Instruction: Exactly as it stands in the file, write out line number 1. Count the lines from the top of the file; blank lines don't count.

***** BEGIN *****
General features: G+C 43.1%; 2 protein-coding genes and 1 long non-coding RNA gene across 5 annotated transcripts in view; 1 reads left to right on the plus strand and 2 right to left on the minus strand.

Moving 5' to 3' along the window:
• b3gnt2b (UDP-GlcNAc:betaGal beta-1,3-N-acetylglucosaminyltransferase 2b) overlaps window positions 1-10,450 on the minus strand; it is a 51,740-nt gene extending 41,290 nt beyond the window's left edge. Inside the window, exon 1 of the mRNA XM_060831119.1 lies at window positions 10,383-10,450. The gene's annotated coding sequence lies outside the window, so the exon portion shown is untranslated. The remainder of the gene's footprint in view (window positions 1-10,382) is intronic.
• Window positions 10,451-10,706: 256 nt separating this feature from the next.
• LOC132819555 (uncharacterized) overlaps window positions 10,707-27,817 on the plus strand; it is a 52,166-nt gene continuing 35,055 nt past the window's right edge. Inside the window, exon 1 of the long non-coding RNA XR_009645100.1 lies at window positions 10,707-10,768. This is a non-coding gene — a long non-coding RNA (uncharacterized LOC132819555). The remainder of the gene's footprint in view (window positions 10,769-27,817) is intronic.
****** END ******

General features: G+C 43.1%; 2 protein-coding genes and 1 long non-coding RNA gene across 5 annotated transcripts in view; 1 reads left to right on the plus strand and 2 right to left on the minus strand.